So now you have your list, how can you get your “ducks in a row”, and have your business cranking up, and moving forward?
First you need to identify and eliminate “busy work”. What is busy work?
- Busy work is tasks that appear to be important, but add little or no value to a business.
- I see busy work constantly within my client’s businesses. What are examples of busy work?
- Team members who are disorganised, and work from memory. When pressed, and some rigour is applied to their tasks, then comments such as “this is the way I was taught”, “Trevor told me to do that” (when Trevor often left the business years ago, and was never in a position to train the role, much less train the person in the role)
- Less obvious, but just as common is the team member who refuses to plan their day, week or month, and who asks others for their opinion of what they should be doing
- Not identifying the benefits that a customer is looking for – rather answering client questions by reciting a list of features, and having no idea if the customer, or prospect either needs, or is interested in these features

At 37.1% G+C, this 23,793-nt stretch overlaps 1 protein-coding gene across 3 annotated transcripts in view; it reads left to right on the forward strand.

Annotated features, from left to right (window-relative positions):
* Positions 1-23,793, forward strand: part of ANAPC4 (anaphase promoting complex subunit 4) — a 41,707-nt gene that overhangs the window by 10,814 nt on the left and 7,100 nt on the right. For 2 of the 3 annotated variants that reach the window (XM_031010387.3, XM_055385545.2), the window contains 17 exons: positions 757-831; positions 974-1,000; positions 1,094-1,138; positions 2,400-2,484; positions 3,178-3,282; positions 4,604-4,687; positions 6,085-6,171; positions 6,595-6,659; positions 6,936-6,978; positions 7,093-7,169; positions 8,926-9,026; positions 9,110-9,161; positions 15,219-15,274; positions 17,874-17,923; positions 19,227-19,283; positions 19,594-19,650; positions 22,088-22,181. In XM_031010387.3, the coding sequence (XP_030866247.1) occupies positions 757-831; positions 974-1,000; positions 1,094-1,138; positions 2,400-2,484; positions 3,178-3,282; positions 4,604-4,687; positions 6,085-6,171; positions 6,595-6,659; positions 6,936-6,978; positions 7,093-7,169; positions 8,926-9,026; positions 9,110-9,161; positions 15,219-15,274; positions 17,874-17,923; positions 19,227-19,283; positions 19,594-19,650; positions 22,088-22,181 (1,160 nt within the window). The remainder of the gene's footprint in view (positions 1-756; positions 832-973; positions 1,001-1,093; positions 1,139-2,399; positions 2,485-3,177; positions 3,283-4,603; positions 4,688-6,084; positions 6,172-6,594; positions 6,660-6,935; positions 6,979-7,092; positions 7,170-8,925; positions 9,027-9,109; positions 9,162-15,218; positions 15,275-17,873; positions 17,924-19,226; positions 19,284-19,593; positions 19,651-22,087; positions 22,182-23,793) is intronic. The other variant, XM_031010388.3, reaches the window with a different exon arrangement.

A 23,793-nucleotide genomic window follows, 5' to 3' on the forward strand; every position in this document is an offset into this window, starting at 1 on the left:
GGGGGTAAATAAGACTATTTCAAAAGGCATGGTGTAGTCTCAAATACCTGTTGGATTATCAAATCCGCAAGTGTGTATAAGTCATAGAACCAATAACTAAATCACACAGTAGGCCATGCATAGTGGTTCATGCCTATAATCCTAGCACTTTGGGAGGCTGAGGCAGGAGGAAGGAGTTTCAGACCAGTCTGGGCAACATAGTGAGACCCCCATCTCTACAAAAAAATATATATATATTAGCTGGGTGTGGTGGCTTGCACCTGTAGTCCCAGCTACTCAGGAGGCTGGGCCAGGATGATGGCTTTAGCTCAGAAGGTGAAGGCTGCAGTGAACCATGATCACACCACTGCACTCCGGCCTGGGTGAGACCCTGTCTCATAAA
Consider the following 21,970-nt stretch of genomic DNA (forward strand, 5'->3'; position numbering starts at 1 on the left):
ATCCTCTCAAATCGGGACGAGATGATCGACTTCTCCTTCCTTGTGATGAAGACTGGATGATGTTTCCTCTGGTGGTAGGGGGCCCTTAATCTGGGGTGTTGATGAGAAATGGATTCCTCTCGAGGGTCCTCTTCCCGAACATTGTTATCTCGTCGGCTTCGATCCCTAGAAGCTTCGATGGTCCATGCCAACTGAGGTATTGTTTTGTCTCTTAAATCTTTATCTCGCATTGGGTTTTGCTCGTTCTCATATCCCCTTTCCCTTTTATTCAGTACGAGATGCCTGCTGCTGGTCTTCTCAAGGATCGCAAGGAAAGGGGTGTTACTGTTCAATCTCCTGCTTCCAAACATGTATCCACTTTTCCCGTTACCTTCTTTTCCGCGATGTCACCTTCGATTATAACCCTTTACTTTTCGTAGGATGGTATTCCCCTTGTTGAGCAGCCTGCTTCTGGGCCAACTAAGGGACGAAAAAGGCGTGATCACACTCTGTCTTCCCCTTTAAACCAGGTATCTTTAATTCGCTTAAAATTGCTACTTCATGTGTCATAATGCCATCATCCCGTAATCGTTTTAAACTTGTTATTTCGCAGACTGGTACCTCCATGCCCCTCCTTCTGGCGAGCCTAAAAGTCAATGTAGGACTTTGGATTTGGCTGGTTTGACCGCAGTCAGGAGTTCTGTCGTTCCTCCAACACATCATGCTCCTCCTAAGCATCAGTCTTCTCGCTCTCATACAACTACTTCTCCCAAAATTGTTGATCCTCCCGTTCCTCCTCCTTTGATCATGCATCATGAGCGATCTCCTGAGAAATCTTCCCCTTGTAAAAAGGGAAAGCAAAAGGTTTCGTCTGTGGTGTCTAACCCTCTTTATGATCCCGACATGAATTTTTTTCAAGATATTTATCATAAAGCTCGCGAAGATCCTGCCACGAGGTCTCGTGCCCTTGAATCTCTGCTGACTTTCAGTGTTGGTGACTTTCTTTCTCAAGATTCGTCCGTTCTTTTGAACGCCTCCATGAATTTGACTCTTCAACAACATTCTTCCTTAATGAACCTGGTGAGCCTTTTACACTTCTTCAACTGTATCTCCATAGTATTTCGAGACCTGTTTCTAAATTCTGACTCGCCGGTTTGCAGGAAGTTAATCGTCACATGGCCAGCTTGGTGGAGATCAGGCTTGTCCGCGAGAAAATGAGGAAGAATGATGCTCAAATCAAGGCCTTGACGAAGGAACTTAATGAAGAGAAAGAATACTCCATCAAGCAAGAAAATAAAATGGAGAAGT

- Reworking stemming from not performing a task correctly first time. This is hard to identify within teams with poor communication, and minimal customer feedback mechanisms, as the rework just looks like more work (and it is, that’s the problem)
Once “busy work” has been identified, it needs to be eliminated, but first, the business driver behind the need to eliminate “busy work” needs to be explained, by the leader of the business, or business unit, or team. Also, the fear of being “no longer needed” must be taken into account. The key point here is to emphasise to the person, or people concerned, that:
- The business needs to do more with the same resource
- To do that, “busy work” needs to be replaced by “effective work”
- There are any number of value added tasks that the business needs to complete, and reassure that any retraining required regarding new tasks will be provided
A great way to eliminate “busy work”, and keep it out of your business, is to:
- Have clear business processes defined and documented, and have these processes integrated into the core operational systems of the business, and also its IT systems
- Ensure that every role in the business has clear accountabilities, job descriptions, and “desk instructions”, so that as people leave and join the business over time, training is easier, and the new person’s productivity reaches an effective level more quickly.